Eurasian jay

Species profile

Name: the Eurasian jay (Garrulus glandarius) is a species of bird closely related to crows and magpies that can be found across Europe, Asia, and Africa.

Appearance: jays are mostly a light brown colour, and are easily recognised by the brilliant blue feathers on their wings.

Size: they typically measure around 34 cm long and weigh 160 grams.

Diet: they feed on insects, acorns, fruits, berries, young birds, and eggs.

Did you know: jays are famous for collecting acorns in the Autumn and storing them for eating later on in winter. This collecting and burying of acorns in selected hiding places is actually an important part of the life cycle of oak trees, with jays being a key disperser of oak tree seeds. Before humans began planting oak trees commercially, Eurasian jays were the main source of oak propagation in the world – with each jay being able to spread more than a thousand acorns each year! They’ve been recorded carrying acorns as far as 20 km, and were key to the spread of oaks following the last ice age.

Location: Eurasian jays can be found in mixed woodlands, particularly those with oaks. Their range covers western Europe, north-west Africa, and East Asia.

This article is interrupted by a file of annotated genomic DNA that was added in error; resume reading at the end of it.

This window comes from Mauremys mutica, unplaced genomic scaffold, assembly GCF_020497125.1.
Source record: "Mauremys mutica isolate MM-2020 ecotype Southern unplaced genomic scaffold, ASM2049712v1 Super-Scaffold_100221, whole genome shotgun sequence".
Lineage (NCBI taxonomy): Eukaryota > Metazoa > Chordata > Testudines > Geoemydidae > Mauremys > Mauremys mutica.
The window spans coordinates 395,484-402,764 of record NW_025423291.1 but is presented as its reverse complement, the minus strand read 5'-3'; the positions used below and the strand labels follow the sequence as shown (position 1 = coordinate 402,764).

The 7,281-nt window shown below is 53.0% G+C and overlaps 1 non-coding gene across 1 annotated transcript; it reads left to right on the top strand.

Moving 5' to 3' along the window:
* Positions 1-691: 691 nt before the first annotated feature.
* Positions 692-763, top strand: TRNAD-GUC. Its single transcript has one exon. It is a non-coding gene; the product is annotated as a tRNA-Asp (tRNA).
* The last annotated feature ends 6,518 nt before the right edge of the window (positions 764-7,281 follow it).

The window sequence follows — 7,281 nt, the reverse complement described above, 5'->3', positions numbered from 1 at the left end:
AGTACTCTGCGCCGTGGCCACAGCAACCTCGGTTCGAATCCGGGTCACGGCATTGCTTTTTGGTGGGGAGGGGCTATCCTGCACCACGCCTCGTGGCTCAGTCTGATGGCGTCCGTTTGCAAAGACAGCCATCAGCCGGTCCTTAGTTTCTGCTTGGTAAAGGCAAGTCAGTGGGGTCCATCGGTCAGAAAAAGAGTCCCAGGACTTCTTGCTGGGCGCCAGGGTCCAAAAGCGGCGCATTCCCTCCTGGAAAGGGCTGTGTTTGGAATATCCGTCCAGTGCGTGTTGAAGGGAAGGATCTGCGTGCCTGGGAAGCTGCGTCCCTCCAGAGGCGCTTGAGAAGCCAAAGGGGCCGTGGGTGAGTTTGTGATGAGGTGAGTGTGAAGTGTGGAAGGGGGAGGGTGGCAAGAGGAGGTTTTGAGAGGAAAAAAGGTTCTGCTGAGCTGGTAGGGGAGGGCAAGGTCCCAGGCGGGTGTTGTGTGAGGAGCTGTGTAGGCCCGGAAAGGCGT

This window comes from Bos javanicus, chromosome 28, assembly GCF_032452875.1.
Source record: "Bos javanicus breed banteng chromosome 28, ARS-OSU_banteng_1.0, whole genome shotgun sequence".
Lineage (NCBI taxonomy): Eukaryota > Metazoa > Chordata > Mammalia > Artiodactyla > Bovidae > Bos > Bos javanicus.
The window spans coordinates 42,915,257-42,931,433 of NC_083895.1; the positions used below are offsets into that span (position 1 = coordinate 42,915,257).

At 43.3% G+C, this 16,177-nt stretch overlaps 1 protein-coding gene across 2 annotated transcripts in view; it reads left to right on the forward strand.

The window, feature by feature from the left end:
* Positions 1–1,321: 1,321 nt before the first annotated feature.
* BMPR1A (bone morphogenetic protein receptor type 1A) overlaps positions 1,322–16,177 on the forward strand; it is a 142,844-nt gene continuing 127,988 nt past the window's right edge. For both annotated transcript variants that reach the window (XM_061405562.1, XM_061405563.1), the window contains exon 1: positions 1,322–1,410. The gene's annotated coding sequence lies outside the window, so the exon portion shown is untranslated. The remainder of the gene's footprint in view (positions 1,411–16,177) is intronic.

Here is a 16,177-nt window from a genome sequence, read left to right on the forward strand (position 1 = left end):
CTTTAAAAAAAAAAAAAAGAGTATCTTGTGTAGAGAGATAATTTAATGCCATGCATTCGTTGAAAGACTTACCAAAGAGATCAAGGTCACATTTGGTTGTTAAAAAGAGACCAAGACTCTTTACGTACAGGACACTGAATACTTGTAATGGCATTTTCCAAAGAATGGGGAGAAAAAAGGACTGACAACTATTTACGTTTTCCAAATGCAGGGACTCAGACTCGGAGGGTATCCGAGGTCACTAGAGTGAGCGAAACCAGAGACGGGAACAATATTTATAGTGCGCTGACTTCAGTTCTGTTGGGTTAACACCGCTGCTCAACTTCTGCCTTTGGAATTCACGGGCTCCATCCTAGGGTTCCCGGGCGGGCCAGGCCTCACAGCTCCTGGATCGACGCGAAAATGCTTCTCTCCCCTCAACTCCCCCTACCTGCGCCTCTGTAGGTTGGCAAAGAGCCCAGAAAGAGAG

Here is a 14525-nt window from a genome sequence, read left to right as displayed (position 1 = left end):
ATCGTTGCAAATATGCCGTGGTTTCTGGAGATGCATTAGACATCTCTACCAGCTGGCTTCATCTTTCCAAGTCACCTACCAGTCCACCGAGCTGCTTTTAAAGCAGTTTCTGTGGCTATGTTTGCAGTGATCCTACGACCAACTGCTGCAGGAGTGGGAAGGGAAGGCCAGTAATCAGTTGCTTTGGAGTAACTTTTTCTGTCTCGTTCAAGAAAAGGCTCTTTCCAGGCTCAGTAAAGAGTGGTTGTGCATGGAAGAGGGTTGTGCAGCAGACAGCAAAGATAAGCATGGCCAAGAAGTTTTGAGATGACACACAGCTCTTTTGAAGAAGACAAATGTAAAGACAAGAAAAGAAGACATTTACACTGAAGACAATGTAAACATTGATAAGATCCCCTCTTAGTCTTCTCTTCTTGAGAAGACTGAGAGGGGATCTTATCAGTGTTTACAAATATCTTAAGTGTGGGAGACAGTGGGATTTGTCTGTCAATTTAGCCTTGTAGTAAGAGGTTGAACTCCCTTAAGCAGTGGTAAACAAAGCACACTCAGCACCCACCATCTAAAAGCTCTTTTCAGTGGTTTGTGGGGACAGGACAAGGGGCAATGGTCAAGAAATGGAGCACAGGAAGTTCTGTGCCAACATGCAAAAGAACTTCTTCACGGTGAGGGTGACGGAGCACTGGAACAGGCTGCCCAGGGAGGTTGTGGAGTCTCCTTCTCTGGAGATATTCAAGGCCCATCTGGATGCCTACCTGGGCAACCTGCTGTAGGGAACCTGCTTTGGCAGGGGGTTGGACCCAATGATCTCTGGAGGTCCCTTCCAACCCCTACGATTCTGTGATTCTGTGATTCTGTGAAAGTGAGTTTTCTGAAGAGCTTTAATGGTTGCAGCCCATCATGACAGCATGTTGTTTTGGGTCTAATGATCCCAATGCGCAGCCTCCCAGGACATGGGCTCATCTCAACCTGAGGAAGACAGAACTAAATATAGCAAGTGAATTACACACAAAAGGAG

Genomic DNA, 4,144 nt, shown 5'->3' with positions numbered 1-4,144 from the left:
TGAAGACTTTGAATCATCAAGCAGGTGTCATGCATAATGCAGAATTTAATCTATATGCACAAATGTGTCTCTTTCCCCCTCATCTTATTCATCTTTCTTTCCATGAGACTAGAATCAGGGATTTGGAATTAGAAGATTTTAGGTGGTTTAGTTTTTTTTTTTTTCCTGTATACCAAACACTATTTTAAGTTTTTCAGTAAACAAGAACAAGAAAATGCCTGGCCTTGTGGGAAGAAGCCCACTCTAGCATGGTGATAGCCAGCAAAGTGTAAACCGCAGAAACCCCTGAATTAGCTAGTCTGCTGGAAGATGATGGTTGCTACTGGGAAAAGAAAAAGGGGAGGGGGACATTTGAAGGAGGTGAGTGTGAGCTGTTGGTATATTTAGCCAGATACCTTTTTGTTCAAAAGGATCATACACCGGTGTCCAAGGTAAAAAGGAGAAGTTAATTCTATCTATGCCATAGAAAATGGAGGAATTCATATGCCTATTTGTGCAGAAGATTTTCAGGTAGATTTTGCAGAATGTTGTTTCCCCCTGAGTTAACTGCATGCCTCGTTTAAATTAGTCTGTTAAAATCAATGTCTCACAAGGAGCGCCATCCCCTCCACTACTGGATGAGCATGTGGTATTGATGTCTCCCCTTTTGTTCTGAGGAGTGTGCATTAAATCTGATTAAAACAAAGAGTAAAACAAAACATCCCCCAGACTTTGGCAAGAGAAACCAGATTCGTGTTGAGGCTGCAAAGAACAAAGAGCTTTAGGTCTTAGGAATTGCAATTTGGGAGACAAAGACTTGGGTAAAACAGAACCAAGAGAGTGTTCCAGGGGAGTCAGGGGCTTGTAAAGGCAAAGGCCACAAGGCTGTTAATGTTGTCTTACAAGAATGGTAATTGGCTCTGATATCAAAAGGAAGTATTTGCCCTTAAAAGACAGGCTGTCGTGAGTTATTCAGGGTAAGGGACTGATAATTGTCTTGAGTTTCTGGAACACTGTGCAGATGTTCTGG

Where to see Eurasian Jays

According to reports submitted to WildSide, the top ten places you can see Eurasian jays are as follows:

Place Chance to see User rating No. reports
#1 Knepp
England
100%
very high
4.0
very good
1
reports
#2 Broadwater Warren
England
100%
very high
3.0
good
1
reports
#3 Sevenoaks
England
58%
average
3.3
good
33
reports
#4 Dee Estuary
England
50%
average
3.5
good
2
reports
#5 London Wetland Centre
England
33%
low
4.3
very good
3
reports
#6 Cwm Clydach
Wales
33%
low
2.7
average
3
reports
#7 Richmond Park
England
22%
low
4.3
very good
9
reports
#8 Knole Park
England
22%
low
4.0
very good
9
reports
#9 One Tree Hill
England
21%
low
3.3
good
107
reports
#10 Sydenham Hill Wood
England
15%
very low
3.2
good
13
reports
Other places

In addition to the top ten, Eurasian jays can also be seen in Peckham Rye (6% of WildSide users reported sightings).


Photo credit: WildSide team member Rob Morris

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